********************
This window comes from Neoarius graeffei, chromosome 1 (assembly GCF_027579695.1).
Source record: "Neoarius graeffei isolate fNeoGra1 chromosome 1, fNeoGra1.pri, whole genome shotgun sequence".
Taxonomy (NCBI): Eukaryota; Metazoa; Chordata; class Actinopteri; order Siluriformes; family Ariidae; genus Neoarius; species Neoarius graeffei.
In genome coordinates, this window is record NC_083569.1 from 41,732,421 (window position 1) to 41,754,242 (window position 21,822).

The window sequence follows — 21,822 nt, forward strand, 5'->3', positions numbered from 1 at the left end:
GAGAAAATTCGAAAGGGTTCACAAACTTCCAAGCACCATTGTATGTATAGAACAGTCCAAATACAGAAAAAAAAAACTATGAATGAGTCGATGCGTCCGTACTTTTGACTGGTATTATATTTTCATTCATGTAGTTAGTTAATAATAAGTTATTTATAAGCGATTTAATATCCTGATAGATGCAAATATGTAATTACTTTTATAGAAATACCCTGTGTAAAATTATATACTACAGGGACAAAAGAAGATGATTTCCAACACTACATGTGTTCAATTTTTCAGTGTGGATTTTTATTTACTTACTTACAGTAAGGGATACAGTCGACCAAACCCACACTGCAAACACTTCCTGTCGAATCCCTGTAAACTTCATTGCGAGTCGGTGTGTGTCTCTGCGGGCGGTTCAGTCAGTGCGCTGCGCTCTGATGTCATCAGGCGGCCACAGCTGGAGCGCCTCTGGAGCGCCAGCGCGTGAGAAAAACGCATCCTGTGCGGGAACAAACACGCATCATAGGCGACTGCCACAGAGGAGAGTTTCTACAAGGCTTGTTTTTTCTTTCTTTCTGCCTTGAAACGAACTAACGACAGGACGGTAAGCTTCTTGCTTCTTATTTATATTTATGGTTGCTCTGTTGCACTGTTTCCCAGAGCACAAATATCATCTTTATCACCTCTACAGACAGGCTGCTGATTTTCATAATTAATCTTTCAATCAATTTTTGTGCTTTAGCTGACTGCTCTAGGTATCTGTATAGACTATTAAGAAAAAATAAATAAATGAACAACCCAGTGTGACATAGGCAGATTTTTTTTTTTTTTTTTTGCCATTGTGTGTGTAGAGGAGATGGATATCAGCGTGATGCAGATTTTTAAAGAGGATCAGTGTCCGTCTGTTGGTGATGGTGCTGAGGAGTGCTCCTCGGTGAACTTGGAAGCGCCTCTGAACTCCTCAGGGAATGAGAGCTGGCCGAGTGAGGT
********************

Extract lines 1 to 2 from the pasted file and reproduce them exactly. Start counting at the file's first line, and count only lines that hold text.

This window comes from Neoarius graeffei, chromosome 1 (assembly GCF_027579695.1).
Source record: "Neoarius graeffei isolate fNeoGra1 chromosome 1, fNeoGra1.pri, whole genome shotgun sequence".